Tower blocks loom in the distance, there’s a hum of traffic on the nearby A803, and from just behind a hedge comes the rumble of trains and the drone of the station announcer’s voice. But in spite of these occasional reminders, here at Springburn Allotments, watching a butterfly flit in the late summer sun and catching the scent of woodsmoke on the breeze, it’s easy to forget that we’re still in the middle of Glasgow.
This little oasis of agricultural activity is one of many allotment sites to be found throughout the city, and getting hold of your own personal patch of ground is more popular than ever. Perhaps it’s the recession, or perhaps it reflects an increasing desire to know more about where your food is coming from. Whatever the
reason, allotments are practically trendy these days.
For a group of students who’ve recently taken up leases, an allotment offers first and foremost an escape
from everyday city life. Among them, Sean Mullervy, a recent graduate of Glasgow University, explains how
he and his friends had been talking about getting an allotment for months — “about a year now, in fact, but
there’s quite a waiting list. We finally got our hands on one over the summer, but it’s only now that people
have come back to Glasgow for the new term that we’ve really got going on it.” Now, a group of graduates
and current students take care of two neighbouring plots, fitting in their share of the labour when they’re
not job-hunting, in class, or at part-time work.
The majority of allotments in Glasgow are owned and leased out by the council, and consist of a small
plot of land along with, in most cases, a little shed or outbuilding for storing equipment — “although,”
says Sean, “we’ve got big plans for our shed.” Even to an untrained eye (like mine), it’s obvious that this is
no small commitment to take on. In fact, looking at the heaps of soil and patches of weeds in front of me,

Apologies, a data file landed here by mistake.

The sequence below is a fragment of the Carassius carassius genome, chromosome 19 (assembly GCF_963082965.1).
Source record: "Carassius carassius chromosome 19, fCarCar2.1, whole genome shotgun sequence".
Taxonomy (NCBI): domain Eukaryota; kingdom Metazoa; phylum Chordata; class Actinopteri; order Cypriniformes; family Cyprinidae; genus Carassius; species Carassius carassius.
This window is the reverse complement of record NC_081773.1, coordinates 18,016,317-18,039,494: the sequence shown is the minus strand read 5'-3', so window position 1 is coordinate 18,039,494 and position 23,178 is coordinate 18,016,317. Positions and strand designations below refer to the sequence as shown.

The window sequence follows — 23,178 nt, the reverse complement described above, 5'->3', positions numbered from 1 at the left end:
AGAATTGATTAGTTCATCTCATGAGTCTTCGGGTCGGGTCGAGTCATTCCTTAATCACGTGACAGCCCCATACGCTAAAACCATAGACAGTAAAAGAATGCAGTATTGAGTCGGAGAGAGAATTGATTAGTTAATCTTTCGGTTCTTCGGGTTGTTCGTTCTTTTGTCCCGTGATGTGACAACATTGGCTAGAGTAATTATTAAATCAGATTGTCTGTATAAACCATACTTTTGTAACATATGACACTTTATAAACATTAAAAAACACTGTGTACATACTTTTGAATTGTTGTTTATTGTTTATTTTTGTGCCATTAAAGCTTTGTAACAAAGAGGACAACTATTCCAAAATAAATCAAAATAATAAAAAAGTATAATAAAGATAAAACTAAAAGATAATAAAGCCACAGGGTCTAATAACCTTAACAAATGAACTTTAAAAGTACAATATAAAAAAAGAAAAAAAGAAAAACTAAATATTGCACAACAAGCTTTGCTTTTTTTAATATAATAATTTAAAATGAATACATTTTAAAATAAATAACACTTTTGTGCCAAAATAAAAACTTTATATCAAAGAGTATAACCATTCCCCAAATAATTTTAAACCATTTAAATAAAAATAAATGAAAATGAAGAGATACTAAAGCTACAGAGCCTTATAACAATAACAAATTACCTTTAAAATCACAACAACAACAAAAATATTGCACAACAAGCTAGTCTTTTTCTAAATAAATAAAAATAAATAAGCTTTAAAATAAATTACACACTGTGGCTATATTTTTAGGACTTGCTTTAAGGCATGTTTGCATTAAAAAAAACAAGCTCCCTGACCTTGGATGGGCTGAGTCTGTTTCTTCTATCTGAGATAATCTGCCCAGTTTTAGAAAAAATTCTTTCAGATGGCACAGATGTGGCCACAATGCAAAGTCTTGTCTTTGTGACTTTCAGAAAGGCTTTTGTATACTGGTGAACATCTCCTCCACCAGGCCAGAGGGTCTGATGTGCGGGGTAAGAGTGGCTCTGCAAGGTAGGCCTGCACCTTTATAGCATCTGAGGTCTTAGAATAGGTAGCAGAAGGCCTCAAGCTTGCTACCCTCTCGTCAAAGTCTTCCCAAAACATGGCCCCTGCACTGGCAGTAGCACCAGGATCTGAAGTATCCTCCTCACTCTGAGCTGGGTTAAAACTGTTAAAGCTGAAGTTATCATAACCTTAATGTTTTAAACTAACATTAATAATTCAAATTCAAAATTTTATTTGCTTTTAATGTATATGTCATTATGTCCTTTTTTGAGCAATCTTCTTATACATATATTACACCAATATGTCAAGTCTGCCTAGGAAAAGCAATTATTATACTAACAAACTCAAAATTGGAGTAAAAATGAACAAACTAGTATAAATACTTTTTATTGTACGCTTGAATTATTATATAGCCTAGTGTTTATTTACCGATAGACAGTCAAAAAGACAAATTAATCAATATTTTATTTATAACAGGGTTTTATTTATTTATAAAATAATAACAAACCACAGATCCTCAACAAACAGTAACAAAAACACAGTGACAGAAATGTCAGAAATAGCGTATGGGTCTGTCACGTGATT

the task seems almost overwhelming. There are beds to be dug, soil to be sifted, brambles to be trained
and there’s even talk of planting fruit trees. Oh, and there’s that shed to redecorate. But it’s equally obvious
from looking at more established allotments that the rewards can be great.
We pause in admiration and envy for a few moments before one particularly beautiful plot, complete with
bench, greenhouse, neat rows of verdant vegetables and bowers of twining hollyhocks. But for the moment,
Sean’s group is sticking with somewhat more modest ambitions. “For starters, we’re hoping to plant spinach
and radishes,” he tell me, “and then to get a small herbgarden established. I’ll be happy with that!”
It’s unlikely that owning an allotment will provide significant amounts of home-grown food. In that sense, it’s not exactly a money-saving solution for students, even with yearly leases costing as little as £31. But then, owning an allotment is about far more than cutting your groceries bill — it’s a true labour of love. As I watch a second planting bed take shape, I can see that there’s a sense of satisfaction to be gained from working the land and seeing it bear fruit that few other activities can provide.